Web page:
Thursday, January 6, 2011

The Do's and Don'ts When Your Friend's Pet is Ill or Dying

     It can be difficult to know what to say or do when you hear that someone has an ill or dying companion animal at home.  Your own feelings, experiences and judgments mix with those of your friend and loved one.  Here are some ideas to consider:


     1.  Do acknowledge the situation.  Your friend or loved one needs to know they are not alone and that you appreciate the difficulty of the situation.

     2.  Do say, “I’m Sorry.”  Sometimes that is all anyone wants to hear in a difficult situation – whether an illness or loss.  You don’t have to fix the problem, you just have to show empathy.

     3.  Do offer to help out.  When a human is ill, offers of all sorts of help great and small come in.  Not so with pets and yet there may be a lot that needs doing.  Offer to drive the pet to an appointment or for a treatment.  Offer to pick the kids up at school so the parent can take care of the animal.  Offer to come over and watch the pet for an hour or so in order to give the caregiver a break.  See if you can pick up something at the pet store or vet for them.

     4.  Do visit.  Your friend or loved one may feel overwhelmed and alone.  Being there with him or her can provide grounding and relief.

     5.  Do make yourself available on short notice for emergencies.  Make it clear to your friend or loved one that if they need help in an emergency situation, you can help.  Whether that is coming over to watch children in the middle of the night while the parent takes the pet to an emergency clinic, or taking the pet to the vet when the person is at work, or checking in on the pet who is going through a tough time, this assistance can be critical.  Make sure that your friend knows when they can call you.  It is Ok to call in the middle of the night?  Or only when you are awake?  What is too early and too late to call?  When are you available?  What are you able and willing to do?  Fill in the blanks for the person.  Don’t assume they know.  Be clear about your availability and your willingness to help.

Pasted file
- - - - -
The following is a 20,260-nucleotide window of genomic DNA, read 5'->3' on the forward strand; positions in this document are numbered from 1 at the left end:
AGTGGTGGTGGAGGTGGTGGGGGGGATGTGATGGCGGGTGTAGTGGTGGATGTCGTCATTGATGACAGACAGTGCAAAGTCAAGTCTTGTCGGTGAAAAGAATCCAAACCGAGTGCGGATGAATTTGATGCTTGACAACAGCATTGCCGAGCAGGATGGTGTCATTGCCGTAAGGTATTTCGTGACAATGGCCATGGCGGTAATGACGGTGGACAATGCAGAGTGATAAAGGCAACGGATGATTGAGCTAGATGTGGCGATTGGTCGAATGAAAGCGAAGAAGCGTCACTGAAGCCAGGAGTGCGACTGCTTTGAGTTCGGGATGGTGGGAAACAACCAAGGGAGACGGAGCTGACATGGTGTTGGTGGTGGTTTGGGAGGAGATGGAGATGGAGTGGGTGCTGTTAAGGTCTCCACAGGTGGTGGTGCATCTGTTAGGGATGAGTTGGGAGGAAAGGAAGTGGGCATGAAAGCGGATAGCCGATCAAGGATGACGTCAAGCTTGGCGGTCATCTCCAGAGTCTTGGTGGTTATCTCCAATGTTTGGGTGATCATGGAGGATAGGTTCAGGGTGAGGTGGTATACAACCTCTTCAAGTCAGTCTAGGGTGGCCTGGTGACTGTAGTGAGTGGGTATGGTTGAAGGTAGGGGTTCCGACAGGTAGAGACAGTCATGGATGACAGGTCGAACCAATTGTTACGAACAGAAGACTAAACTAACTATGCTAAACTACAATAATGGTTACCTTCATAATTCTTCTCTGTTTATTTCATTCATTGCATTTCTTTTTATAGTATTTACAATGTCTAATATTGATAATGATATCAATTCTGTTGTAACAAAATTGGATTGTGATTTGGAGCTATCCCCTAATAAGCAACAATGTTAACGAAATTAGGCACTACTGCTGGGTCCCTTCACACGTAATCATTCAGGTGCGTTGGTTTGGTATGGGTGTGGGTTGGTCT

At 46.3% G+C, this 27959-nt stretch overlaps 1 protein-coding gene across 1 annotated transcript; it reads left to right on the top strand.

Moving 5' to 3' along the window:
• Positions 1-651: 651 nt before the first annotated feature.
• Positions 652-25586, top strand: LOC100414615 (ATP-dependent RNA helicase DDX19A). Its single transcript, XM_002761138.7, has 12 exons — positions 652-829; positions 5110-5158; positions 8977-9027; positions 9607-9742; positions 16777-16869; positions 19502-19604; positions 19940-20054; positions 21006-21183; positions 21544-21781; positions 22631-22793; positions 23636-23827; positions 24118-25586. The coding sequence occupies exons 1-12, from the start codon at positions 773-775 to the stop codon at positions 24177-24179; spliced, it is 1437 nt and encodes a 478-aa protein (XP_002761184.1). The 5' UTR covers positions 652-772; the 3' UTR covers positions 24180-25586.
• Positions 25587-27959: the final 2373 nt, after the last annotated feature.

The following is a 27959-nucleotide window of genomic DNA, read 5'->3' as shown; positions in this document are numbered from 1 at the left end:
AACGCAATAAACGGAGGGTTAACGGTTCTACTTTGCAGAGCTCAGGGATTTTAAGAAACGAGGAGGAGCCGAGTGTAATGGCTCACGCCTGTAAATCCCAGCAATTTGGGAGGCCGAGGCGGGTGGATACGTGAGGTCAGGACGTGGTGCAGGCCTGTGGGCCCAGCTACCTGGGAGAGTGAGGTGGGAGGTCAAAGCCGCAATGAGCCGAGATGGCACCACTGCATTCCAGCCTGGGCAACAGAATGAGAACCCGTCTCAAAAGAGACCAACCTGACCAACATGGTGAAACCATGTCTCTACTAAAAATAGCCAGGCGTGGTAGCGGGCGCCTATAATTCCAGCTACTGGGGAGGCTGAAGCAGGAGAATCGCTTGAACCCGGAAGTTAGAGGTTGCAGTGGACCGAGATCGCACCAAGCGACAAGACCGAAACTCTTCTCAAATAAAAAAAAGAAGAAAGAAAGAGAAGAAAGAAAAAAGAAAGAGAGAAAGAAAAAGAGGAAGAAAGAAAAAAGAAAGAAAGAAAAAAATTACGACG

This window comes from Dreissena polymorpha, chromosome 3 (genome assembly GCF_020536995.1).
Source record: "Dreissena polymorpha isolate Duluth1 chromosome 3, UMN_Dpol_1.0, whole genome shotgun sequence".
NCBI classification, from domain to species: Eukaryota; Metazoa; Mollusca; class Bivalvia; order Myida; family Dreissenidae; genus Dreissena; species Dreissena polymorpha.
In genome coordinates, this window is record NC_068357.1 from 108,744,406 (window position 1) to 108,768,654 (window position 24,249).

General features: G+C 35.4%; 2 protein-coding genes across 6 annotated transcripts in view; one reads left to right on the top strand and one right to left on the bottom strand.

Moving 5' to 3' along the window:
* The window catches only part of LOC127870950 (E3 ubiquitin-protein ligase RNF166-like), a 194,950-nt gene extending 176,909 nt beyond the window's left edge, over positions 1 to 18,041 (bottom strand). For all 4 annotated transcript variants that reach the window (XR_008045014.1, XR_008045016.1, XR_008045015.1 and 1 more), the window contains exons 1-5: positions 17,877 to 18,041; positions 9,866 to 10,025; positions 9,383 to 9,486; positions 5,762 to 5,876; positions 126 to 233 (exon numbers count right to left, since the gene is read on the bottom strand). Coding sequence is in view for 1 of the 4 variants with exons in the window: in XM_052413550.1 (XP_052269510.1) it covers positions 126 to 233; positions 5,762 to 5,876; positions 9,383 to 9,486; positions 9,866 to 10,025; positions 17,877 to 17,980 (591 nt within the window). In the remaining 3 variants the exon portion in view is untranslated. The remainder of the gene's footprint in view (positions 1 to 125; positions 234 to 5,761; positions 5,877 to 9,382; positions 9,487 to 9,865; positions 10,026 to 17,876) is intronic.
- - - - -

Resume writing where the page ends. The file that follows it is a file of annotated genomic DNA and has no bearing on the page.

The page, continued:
1.  Don’t ignore the situation or dismiss the gravity or the illness.  A companion animal is a family member.  Imagine the pet is the person’s human child.  Don’t say anything about the pet or the pet’s illness that you wouldn’t say about a child.

     2.  Don’t recite stories about other pets in a similar situation.  Unless there is an idea that can help the person’s animal contained in the story, most people do not want to hear endless stories about other animals, especially if they end badly.

     3.  Don’t offer a miracle cure or unrealistic expectations.  All creatures get sick; all creatures die.  This pet may or may not live, but hope for an unlikely cure or treatment can bring more sadness, disappointment and frustration to the family.

     4.  Don’t offer religious advice.  Unless you know the person’s religious leanings and share them with him or her, words like “It’s God’s will” and the like can be hurtful and frustrating for many.

     5.  Don’t act like the person is crazy as the animal is “only a pet.”  If this is your belief, keep it to yourself.  

     6.  Don’t suggest that the person can simply replace this animal with another pet.  What if someone said that about your child?


  1. This is a so needed, much appreciated topic that you addressed.

    As a caregiver for companion animals, I frequently am called in to offer respite for the human counterparts in the pets' life and to just "be there" to offer physical and emotional comfort to said pet, or in many cases, to just check to see how things are "progressing" and relay that to the humans while the are away doing life: work, unexpected emergency travel, etc.

    In our society, life doesn't stop easily for the act of human death, with work obligations and the like, and the impending death of a pet is qualified even less.

    This is great advice for everyone with those that have pets in their lives.

  2. Thank you, Lorrie. You are so right - we need to give people the time, space and support to grieve all losses, human and animal. Sounds like you are doing wonderful work. Your families are lucky to have such a conscientious and kind caregiver.